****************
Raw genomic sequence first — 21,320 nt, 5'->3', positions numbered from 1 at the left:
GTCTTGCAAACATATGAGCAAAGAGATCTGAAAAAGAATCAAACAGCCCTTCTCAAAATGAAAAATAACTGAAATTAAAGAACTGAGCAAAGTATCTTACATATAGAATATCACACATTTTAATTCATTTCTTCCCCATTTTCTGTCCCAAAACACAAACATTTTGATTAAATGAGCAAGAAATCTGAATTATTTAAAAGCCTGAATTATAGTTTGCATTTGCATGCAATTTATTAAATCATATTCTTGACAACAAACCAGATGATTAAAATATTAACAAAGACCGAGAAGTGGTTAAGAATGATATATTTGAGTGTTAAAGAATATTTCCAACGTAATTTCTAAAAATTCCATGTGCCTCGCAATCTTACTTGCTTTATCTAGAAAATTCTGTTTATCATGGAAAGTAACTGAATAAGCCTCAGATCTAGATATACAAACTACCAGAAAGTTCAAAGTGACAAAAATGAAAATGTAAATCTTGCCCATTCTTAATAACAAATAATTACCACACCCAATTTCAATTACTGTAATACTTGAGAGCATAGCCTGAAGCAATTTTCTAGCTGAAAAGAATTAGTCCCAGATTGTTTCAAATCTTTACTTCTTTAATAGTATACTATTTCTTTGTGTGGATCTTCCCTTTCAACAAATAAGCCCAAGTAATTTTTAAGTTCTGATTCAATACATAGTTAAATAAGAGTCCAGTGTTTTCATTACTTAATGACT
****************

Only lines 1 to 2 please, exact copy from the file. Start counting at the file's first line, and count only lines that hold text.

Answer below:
Raw genomic sequence first — 21,320 nt, 5'->3', positions numbered from 1 at the left:
GTCTTGCAAACATATGAGCAAAGAGATCTGAAAAAGAATCAAACAGCCCTTCTCAAAATGAAAAATAACTGAAATTAAAGAACTGAGCAAAGTATCTTACATATAGAATATCACACATTTTAATTCATTTCTTCCCCATTTTCTGTCCCAAAACACAAACATTTTGATTAAATGAGCAAGAAATCTGAATTATTTAAAAGCCTGAATTATAGTTTGCATTTGCATGCAATTTATTAAATCATATTCTTGACAACAAACCAGATGATTAAAATATTAACAAAGACCGAGAAGTGGTTAAGAATGATATATTTGAGTGTTAAAGAATATTTCCAACGTAATTTCTAAAAATTCCATGTGCCTCGCAATCTTACTTGCTTTATCTAGAAAATTCTGTTTATCATGGAAAGTAACTGAATAAGCCTCAGATCTAGATATACAAACTACCAGAAAGTTCAAAGTGACAAAAATGAAAATGTAAATCTTGCCCATTCTTAATAACAAATAATTACCACACCCAATTTCAATTACTGTAATACTTGAGAGCATAGCCTGAAGCAATTTTCTAGCTGAAAAGAATTAGTCCCAGATTGTTTCAAATCTTTACTTCTTTAATAGTATACTATTTCTTTGTGTGGATCTTCCCTTTCAACAAATAAGCCCAAGTAATTTTTAAGTTCTGATTCAATACATAGTTAAATAAGAGTCCAGTGTTTTCATTACTTAATGACT